This is what happens when folks are told that a) mutual funds use diversification to reduce risk  b) mutual fund investors will get a 8%, 10% or even 12% rate of return, and,  c) we are the experts, you won’t/can’t become your own expert so let us invest your money for you!

It bears repeating, no one will take care of your money like you will.  You need to learn what risk is and what it isn’t.  Managing risk is really not that hard once you understand it.  You need to learn what type of investments work best for you.  You need to take responsibility for your own financial health.

Mutual funds are a way most people push off that responsibility to someone else, usually a sales person that knows not much more than you.  Diversification reduces your expected rate of return to a point that you are unlikely to do much more than beat inflation.

And here is another thought.  All those folks closing in on retirement might not trust the market enough to put their money back in.  If this happens, then the mutual fund managers will be hard pressed to do anything but sell, missing out on buying opportunities.  I’m not saying its going to happen, just that it is in the realm of possibilities!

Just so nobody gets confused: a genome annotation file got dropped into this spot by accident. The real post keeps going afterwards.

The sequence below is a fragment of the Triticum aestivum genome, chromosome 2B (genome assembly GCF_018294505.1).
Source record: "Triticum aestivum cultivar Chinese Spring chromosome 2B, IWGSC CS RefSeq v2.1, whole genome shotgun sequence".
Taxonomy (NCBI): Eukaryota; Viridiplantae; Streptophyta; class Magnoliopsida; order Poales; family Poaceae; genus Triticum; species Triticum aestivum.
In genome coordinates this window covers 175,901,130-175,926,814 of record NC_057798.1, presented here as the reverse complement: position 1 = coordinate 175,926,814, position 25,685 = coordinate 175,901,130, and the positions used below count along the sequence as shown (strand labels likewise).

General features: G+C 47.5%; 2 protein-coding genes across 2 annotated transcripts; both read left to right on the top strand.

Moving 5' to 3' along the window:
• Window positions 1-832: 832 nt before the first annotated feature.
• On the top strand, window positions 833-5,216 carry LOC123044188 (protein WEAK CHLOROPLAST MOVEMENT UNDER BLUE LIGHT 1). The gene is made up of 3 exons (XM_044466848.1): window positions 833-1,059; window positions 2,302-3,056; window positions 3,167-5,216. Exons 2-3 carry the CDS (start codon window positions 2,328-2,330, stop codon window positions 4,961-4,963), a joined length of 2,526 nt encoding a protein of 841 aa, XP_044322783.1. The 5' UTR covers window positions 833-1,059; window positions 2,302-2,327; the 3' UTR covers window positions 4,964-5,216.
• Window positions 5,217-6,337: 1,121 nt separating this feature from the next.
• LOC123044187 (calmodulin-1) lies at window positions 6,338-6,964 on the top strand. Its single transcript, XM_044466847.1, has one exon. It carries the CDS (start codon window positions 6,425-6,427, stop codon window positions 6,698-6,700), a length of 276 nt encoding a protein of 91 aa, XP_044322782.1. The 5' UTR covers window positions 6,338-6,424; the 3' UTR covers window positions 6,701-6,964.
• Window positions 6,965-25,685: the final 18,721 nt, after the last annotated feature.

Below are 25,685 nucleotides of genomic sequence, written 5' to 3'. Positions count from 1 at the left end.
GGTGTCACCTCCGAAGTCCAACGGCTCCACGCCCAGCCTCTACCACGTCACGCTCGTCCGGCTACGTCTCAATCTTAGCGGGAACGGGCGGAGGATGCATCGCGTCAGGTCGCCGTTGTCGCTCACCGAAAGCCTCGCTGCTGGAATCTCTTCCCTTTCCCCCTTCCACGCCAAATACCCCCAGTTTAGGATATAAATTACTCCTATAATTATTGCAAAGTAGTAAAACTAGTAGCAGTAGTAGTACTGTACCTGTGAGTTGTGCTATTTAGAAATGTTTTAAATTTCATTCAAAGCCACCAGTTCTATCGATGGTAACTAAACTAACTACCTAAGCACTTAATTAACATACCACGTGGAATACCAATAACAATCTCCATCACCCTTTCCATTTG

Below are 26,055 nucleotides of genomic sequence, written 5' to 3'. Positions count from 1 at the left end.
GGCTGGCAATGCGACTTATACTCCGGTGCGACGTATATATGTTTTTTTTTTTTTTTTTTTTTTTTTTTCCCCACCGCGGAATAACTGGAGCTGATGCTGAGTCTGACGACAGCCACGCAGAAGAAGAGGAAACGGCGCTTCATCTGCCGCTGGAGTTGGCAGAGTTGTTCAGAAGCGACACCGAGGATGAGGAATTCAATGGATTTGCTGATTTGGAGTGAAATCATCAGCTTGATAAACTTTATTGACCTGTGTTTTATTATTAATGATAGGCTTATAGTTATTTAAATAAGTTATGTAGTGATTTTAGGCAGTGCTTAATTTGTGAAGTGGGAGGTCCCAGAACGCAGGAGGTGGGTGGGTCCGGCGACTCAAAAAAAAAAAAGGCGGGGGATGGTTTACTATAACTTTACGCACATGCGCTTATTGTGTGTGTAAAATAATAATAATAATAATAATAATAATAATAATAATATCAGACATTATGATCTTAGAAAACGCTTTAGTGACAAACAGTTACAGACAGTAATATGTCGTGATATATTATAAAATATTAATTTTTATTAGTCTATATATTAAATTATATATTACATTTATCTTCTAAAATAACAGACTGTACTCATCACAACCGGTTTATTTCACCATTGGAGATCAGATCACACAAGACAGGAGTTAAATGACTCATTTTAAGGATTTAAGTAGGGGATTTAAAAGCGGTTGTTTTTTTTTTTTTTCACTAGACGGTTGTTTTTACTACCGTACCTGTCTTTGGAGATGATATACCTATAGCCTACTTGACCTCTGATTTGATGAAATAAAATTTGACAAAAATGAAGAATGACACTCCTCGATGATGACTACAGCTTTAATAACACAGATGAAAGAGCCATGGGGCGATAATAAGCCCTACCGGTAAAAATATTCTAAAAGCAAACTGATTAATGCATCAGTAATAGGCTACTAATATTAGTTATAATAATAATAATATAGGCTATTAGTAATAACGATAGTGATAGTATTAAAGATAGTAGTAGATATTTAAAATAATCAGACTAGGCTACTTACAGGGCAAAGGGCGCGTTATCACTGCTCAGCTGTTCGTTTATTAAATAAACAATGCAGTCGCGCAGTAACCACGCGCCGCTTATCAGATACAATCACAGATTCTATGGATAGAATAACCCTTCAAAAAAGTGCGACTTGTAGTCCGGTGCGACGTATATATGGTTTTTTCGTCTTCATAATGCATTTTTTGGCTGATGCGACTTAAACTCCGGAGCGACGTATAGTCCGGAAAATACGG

******Remember, this post and blog is for amusement only and represents the opinion of a person not licensed to sell mutual funds.  Do your own research before performing any financial advice or purchasing any financial product!**********

Why do you hate mutual funds so much? August 7, 2008

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Yep, you guessed it, I get this question a lot.  In fact, sitting on my porch with some neighbors espousing the philosophy of the Shafer Wealth Academy, I got it asked in a much nicer way.  So I thought I would answer it directly for the readers.

There are three reasons: